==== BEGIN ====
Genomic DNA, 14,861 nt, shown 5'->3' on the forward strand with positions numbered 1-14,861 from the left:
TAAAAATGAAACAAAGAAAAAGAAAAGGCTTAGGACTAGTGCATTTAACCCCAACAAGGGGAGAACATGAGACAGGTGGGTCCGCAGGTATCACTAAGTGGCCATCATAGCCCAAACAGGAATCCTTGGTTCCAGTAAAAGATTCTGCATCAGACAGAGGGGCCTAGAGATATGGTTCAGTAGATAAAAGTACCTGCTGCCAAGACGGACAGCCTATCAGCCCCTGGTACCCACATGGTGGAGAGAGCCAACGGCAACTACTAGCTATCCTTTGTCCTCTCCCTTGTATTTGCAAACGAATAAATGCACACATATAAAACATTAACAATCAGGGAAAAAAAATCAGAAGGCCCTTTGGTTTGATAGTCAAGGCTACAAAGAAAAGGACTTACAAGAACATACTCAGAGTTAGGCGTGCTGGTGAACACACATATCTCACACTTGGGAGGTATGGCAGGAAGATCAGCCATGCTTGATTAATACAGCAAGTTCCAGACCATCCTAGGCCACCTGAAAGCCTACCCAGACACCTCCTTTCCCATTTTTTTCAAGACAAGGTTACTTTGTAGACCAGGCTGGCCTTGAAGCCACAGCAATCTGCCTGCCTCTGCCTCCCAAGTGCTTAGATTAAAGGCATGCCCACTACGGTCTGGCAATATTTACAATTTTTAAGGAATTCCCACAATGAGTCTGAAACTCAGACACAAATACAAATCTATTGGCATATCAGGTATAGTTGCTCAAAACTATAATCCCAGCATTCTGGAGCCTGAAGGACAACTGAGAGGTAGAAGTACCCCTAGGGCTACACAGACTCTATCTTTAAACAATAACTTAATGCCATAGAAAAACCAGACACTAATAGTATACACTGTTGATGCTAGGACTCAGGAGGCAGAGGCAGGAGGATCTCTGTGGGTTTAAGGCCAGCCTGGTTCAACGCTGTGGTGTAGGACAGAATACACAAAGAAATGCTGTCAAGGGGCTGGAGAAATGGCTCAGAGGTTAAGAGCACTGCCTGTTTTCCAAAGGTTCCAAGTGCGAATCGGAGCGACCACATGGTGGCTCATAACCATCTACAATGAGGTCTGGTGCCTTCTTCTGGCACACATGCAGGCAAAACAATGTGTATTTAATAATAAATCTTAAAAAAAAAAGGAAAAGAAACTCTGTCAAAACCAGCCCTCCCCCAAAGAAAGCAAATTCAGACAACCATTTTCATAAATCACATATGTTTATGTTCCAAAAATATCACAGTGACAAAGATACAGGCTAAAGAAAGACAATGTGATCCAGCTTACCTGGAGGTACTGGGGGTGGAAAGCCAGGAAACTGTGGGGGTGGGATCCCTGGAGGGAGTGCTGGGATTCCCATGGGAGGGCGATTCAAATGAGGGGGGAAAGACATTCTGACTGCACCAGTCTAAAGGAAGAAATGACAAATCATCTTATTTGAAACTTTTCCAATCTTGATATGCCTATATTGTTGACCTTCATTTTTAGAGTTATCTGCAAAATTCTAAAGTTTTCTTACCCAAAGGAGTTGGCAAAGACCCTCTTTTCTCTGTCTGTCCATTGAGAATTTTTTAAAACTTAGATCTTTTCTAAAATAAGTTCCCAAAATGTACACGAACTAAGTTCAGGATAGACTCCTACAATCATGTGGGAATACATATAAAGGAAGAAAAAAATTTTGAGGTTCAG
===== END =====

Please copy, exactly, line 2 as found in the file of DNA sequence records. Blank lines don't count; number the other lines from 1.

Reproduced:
TAAAAATGAAACAAAGAAAAAGAAAAGGCTTAGGACTAGTGCATTTAACCCCAACAAGGGGAGAACATGAGACAGGTGGGTCCGCAGGTATCACTAAGTGGCCATCATAGCCCAAACAGGAATCCTTGGTTCCAGTAAAAGATTCTGCATCAGACAGAGGGGCCTAGAGATATGGTTCAGTAGATAAAAGTACCTGCTGCCAAGACGGACAGCCTATCAGCCCCTGGTACCCACATGGTGGAGAGAGCCAACGGCAACTACTAGCTATCCTTTGTCCTCTCCCTTGTATTTGCAAACGAATAAATGCACACATATAAAACATTAACAATCAGGGAAAAAAAATCAGAAGGCCCTTTGGTTTGATAGTCAAGGCTACAAAGAAAAGGACTTACAAGAACATACTCAGAGTTAGGCGTGCTGGTGAACACACATATCTCACACTTGGGAGGTATGGCAGGAAGATCAGCCATGCTTGATTAATACAGCAAGTTCCAGACCATCCTAGGCCACCTGAAAGCCTACCCAGACACCTCCTTTCCCATTTTTTTCAAGACAAGGTTACTTTGTAGACCAGGCTGGCCTTGAAGCCACAGCAATCTGCCTGCCTCTGCCTCCCAAGTGCTTAGATTAAAGGCATGCCCACTACGGTCTGGCAATATTTACAATTTTTAAGGAATTCCCACAATGAGTCTGAAACTCAGACACAAATACAAATCTATTGGCATATCAGGTATAGTTGCTCAAAACTATAATCCCAGCATTCTGGAGCCTGAAGGACAACTGAGAGGTAGAAGTACCCCTAGGGCTACACAGACTCTATCTTTAAACAATAACTTAATGCCATAGAAAAACCAGACACTAATAGTATACACTGTTGATGCTAGGACTCAGGAGGCAGAGGCAGGAGGATCTCTGTGGGTTTAAGGCCAGCCTGGTTCAACGCTGTGGTGTAGGACAGAATACACAAAGAAATGCTGTCAAGGGGCTGGAGAAATGGCTCAGAGGTTAAGAGCACTGCCTGTTTTCCAAAGGTTCCAAGTGCGAATCGGAGCGACCACATGGTGGCTCATAACCATCTACAATGAGGTCTGGTGCCTTCTTCTGGCACACATGCAGGCAAAACAATGTGTATTTAATAATAAATCTTAAAAAAAAAAGGAAAAGAAACTCTGTCAAAACCAGCCCTCCCCCAAAGAAAGCAAATTCAGACAACCATTTTCATAAATCACATATGTTTATGTTCCAAAAATATCACAGTGACAAAGATACAGGCTAAAGAAAGACAATGTGATCCAGCTTACCTGGAGGTACTGGGGGTGGAAAGCCAGGAAACTGTGGGGGTGGGATCCCTGGAGGGAGTGCTGGGATTCCCATGGGAGGGCGATTCAAATGAGGGGGGAAAGACATTCTGACTGCACCAGTCTAAAGGAAGAAATGACAAATCATCTTATTTGAAACTTTTCCAATCTTGATATGCCTATATTGTTGACCTTCATTTTTAGAGTTATCTGCAAAATTCTAAAGTTTTCTTACCCAAAGGAGTTGGCAAAGACCCTCTTTTCTCTGTCTGTCCATTGAGAATTTTTTAAAACTTAGATCTTTTCTAAAATAAGTTCCCAAAATGTACACGAACTAAGTTCAGGATAGACTCCTACAATCATGTGGGAATACATATAAAGGAAGAAAAAAATTTTGAGGTTCAG